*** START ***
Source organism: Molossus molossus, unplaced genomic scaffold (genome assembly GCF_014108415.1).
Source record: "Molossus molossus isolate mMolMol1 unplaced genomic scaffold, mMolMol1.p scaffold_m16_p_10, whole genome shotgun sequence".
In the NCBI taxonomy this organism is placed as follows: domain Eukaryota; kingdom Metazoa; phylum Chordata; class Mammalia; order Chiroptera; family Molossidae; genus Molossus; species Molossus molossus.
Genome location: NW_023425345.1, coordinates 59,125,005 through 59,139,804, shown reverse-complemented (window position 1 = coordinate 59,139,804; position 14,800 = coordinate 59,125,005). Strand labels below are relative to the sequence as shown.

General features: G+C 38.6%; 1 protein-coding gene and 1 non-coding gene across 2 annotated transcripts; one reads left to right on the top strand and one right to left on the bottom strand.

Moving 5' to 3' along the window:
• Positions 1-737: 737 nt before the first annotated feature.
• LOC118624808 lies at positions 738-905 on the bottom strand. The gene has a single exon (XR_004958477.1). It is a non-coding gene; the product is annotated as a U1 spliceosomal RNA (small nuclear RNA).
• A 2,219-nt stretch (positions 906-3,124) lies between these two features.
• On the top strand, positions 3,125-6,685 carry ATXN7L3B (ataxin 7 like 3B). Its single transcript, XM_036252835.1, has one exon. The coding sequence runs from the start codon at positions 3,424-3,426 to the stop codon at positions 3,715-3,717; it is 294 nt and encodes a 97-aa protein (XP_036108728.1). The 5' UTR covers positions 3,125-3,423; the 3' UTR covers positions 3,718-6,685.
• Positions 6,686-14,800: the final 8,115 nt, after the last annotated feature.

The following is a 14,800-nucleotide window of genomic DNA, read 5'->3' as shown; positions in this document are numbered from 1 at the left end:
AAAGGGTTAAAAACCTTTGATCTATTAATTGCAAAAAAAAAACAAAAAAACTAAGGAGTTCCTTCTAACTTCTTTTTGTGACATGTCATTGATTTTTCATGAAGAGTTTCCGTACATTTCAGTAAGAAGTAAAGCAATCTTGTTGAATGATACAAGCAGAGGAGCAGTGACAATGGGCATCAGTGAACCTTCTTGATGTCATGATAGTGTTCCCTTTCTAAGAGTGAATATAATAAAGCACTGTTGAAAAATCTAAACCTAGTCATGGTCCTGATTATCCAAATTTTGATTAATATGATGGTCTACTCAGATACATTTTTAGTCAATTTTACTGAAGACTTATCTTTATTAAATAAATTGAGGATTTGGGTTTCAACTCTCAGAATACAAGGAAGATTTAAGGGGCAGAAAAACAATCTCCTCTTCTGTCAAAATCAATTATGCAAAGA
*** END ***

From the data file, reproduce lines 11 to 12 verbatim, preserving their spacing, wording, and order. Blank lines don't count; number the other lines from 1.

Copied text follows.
• Positions 6,686-14,800: the final 8,115 nt, after the last annotated feature.

The following is a 14,800-nucleotide window of genomic DNA, read 5'->3' as shown; positions in this document are numbered from 1 at the left end: